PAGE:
Anti-defection law for independent legislatorsDate: 30 September 2021 Tags: Constitution
Independent MLA and dalit activist from Gujarat, Jignesh Mevani could not officially join congress party due to the anti-defection law.
The 52nd constitutional amendment act of 1985 had inserted the tenth schedule to prevent defections from one party to another.
Changing of political parties by legislators is not allowed by anti-defection law under certain circumstances. It also applies to independent legislators.
Conditions for anti-defection law
There are three conditions or scenarios governing anti-defection law. It applies to both MLAs as well as MPs.
The first is when a member of legislation elected on the ticket of a certain political party “voluntarily gives up” membership of the party or votes in the House against the directions of the party.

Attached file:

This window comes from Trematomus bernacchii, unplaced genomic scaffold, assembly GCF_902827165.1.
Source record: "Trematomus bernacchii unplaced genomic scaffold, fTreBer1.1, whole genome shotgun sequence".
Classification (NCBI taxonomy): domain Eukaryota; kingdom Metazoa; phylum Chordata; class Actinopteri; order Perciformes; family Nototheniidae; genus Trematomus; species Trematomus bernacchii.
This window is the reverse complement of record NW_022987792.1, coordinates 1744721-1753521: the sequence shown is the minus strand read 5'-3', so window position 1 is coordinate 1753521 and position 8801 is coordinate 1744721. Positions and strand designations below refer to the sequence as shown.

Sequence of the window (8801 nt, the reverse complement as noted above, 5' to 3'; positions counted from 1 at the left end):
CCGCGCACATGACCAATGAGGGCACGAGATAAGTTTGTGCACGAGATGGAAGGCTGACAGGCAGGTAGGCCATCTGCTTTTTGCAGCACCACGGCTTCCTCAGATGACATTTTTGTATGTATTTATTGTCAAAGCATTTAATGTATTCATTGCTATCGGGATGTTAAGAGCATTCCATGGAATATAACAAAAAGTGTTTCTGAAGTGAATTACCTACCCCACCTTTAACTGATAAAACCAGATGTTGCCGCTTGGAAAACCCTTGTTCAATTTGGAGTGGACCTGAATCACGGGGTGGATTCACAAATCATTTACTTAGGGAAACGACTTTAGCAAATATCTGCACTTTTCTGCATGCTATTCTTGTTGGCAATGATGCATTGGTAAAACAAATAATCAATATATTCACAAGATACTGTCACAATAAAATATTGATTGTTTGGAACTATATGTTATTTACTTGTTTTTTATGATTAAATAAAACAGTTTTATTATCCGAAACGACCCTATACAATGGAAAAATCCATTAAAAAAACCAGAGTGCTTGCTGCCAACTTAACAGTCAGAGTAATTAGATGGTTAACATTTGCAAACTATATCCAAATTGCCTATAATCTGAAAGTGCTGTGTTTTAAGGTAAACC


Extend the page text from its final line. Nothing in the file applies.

The second condition is when a legislator who has won the seat as an independent candidate joins a political party after the election.
In both the circumstances, the legislator loses his/her seat on changing the political party.
In case of nominated MPs, they will be given a time of six months to join a political party after nomination. If they join a party after six months, they lose their seat.
A committee chaired by YB Chavan observed that many independent legislators joined the political parties after their election.
Any effort to bring a law on independent members was opposed. Independent and nominated members were allowed to join a party once.
The presiding officer of the legislature has the power to decide on the defection case under the anti-defection law. The time frame has not been mentioned for the decision.
It has been observed that speakers have taken years together to decide on the defection case. The Supreme Court had directed speakers to make decisions within three months.